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Unique Tour of Château Laurier, Ottawa’s Famous Hotel and Landmark

Last week­end was Doors Open Ottawa, a yearly event dur­ing which a num­ber of build­ings and facil­i­ties that are usu­ally closed to the pub­lic wel­come vis­i­tors.

Two years ago, I visited the Supreme Court and the Para­medics Head­quar­ters, and last year I picked the Gov­ern­ment Con­fer­ence Cen­tre. This year, I was rather lazy—blame the weather!—and couldn’t be bothered to go too far. Indeed, most sites are spread throughout the city and it requires some planning to make the visit worthwhile, not to mention that the event wraps up early, around 4 p.m.

Since I was already downtown, I headed to Château Laurier, nearby Parliament Hill, one of Ottawa’s most famous hotels and landmarks. The last time I was inside for a peek had been around Christmas time a few years ago, and this time it looked very different—brides and grooms had replaced Santa Claus! June is a popular wedding month and I counted no fewer than three receptions in the various halls. The food looked really tempting!

I usually lean toward Zen and minimalist design and I don’t care much for interior design to start with, but I must admit that Château Laurier has an interesting atmosphere. The hotel manages to feel classy but not stuffy.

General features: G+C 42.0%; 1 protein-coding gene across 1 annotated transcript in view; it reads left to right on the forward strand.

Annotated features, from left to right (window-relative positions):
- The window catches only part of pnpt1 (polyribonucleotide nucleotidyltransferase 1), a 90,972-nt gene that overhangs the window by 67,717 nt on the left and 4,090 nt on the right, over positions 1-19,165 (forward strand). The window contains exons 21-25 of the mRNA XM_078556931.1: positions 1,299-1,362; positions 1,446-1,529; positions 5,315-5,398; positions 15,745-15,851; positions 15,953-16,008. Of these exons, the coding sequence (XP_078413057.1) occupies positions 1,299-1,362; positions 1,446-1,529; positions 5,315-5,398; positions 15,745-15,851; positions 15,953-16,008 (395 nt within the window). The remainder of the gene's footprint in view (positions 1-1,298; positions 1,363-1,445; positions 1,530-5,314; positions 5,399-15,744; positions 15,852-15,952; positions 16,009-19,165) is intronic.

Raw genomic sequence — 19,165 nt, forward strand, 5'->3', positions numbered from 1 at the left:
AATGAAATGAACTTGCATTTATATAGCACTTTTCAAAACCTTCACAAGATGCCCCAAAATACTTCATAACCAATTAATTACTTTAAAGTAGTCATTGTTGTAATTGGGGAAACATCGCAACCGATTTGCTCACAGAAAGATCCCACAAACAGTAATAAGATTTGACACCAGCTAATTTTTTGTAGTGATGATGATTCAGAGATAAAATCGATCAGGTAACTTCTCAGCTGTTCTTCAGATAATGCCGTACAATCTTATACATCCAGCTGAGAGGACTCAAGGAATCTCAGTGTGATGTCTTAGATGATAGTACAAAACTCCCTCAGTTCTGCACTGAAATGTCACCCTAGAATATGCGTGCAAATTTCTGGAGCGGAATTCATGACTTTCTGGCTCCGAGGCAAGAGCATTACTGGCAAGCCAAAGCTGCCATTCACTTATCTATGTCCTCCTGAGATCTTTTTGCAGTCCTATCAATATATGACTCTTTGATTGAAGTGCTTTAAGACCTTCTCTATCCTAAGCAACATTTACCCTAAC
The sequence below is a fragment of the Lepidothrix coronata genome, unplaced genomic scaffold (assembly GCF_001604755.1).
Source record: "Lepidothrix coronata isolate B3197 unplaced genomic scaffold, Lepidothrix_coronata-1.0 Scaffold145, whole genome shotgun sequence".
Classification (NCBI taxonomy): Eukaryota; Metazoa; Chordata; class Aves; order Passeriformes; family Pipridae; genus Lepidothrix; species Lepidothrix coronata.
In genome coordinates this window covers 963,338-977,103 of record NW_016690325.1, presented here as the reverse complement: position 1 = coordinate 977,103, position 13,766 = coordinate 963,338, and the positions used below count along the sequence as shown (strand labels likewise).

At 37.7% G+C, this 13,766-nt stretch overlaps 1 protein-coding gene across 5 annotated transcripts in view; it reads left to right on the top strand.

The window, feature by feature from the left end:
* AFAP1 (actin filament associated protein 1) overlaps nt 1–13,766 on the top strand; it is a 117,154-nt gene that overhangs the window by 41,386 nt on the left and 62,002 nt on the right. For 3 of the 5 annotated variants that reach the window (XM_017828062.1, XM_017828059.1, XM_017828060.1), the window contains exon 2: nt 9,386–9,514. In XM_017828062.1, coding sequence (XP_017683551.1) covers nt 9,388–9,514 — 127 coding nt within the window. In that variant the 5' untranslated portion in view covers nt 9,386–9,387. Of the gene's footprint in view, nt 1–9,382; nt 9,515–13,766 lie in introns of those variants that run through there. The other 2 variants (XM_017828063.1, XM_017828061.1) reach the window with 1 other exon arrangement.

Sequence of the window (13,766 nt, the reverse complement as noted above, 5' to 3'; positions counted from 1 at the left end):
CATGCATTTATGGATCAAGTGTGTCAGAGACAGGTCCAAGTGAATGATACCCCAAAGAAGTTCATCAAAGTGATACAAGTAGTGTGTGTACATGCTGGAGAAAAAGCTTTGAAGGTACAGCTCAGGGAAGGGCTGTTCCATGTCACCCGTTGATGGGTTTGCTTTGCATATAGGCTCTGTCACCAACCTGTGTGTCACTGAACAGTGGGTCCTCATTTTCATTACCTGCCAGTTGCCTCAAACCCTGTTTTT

I made a quick stop in the bathroom and it was definitely one of the nicest public restrooms I have seen. But too many mirrors though, you’d better feel confident (although it is very practical to make sure you didn’t tuck your skirt into your underwear!)

Château Laurier Main Lobby
Inside Château Laurier
Inside Château Laurier
Château Laurier Monogram
Mirrors in Château Laurier
Inside Château Laurier
Château Laurier Windows
Classic Phone Booth
Famous Former Guest
For Working Guests
The Phoot Exhibition (Famous Past Guests)
Inside Château Laurier
Inside Château Laurier
Château Laurier Ceiling
Château Laurier Ceiling
Inside Château Laurier
Fancy Bathroom and Powder Room

French woman in English Canada.

Exploring the world with my camera since 1999, translating sentences for a living, writing stories that may or may not get attention.

Firm believer that nobody is normal... and it’s better this way.

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